Tuesday, July 19, 2005

It Came From the Long Box: New Avengers #7

I'm not buying comics anymore (except for the odd cheap back issue lots on eBay), but between borrowing 'graphic novel' collections from the library system I belong to, buying some of the same--I'm especially partial to the Marvel Masterwork books that reprint the early books in beautiful color and very heavy slick stock; as well as their opposite, the Marvel Essentials series that are on cheap stock paper and printed in black & white, but which reprint 25-28 books in one volume for $15 or less--and borrowing comics from a guy at work who buys the occasional issue, I'm starting to get back into things.

One problem is that I've missed some continuity, and sometimes have to play catch-up. However, I'm an old hand at the comics game, and can usually catch up. (Or just ignore what I'm not really interested in).

Today I read New Avengers #7, featuring a reformulated Avengers team after the original set broke up in the aftermath of some members getting killed by an old teammate gone mad; an event that is *majorly* reverberating through the Marvel Universe right now. Anyway, a mass of supervillains broke out of a super-prison in the earlier issues, and a number of superheroes showed up during this to make sure they didn't *all* break out: Wolverine, Spider-Man, Captain America, Luke Cage (Yay!), Iron Man and Spider-Woman. There's also a mystery superhero called Sentry, but I don't have any history with him and so far aren't too interested. Anyway, Cap feels the impromptu team-up is a sign to reform the group, and that's what happens.

The New Avengers is written by superstar writer Brian Michael Bendis, whose biggest talent is to make superheros and villains seem like real people. I like touches like Iron Man/Tony Stark being part of a loose confederation of superteam representatives (along with Dr. Strange and Namor, the Submariner) who get together to trade notes. That only makes sense, and you really would think the Avengers, FF, X-Men, ect., would keep in touch as they fight many of the same people. Bendis is one of the few writers out there who can make five pages of guys sitting around a table yakking more fun than yet another fight scene.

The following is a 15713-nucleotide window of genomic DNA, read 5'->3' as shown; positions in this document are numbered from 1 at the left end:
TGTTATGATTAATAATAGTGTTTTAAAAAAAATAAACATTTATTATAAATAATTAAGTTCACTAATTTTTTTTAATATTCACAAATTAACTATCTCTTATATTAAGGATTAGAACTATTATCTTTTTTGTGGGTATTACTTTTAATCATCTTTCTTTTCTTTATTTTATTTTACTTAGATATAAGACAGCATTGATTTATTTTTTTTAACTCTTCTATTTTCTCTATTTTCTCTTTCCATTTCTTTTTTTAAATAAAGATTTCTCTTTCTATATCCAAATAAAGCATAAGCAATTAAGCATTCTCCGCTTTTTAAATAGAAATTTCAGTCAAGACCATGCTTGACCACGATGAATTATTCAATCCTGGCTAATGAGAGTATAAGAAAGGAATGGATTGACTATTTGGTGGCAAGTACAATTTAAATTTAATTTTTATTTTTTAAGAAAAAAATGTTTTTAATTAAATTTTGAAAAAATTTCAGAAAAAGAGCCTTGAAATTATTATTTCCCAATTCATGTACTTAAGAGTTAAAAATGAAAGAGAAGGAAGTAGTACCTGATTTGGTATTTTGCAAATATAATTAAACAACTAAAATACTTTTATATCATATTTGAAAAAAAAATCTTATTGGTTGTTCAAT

There is a battle scene, though, and a pretty good one. Spidey, Wolverine, Cage and Spider-Woman head out to re-capture one of the escaped baddies--there are over 40 on the loose, and taking off the streets is their main job right now--and they end up fighting The Wrecker, an extremely strong bruiser who was part of a gang called the Wrecking Crew. He has a convoluted origin involving Thor's evil brother Loki, and basically has godlike physical powers, centered in a crowbar he carries. (Hey, it's no dumber than Thor's hammer.)

Wrecker has reclaimed his crowbar and costume from a rich collector of supervillain memorbilea--a funny yet entirely believable idea--and is such a clod, you at first think he's going to go down easy. However, his raw level of power sadly proves too much for the team--they really should have brought Iron Man along--and he pretty much kicks everyone's ass. One problem is that the desparate new Avengers haven't really started fighting like a team yet, and maybe that will be the focus of the next issue or two.

There're a number of nice Bendis moments, such as clueless egghead Reed Richards nonchalantly answering Iron Man's quip about how to say something in Atlantean (to Namor, natch), and I really liked when in the middle of a fisticuffs exchange with Luke, the Wrecker notes, "Cage, right?" Indeed, the two fought in Defenders #19. It's a matter-of-fact moment, one professional aknowledging another.

Good stuff, and all the good stuff these days ends up in paperback collections, so keep an eye out for the books collecting the New Avengers. It's not quite up there with the alternate-universe Ultimates, but it's pretty fine reading nonetheless.

3 Comments:

At 10:17 PM, Anonymous Anonymous said...

What little Sentry has popped up, you've not missed much. He is billed as the first Marvel superhero preceding Spiderman, etc...He had to contend with some force so powerful he had to give up being remembered by everyone to save the world.

 
At 5:44 AM, Blogger thanoseid said...

That part with Reed was my favorite comedy bit in the series so far (and there've been lots of good ones). It was just such a perfect summation of the character: brilliant, but also oblivious. I only wish the screenwriters for the movie had had such a good understanding of what makes Reed tick.

 
At 8:49 PM, Anonymous Marvel superheroes said...

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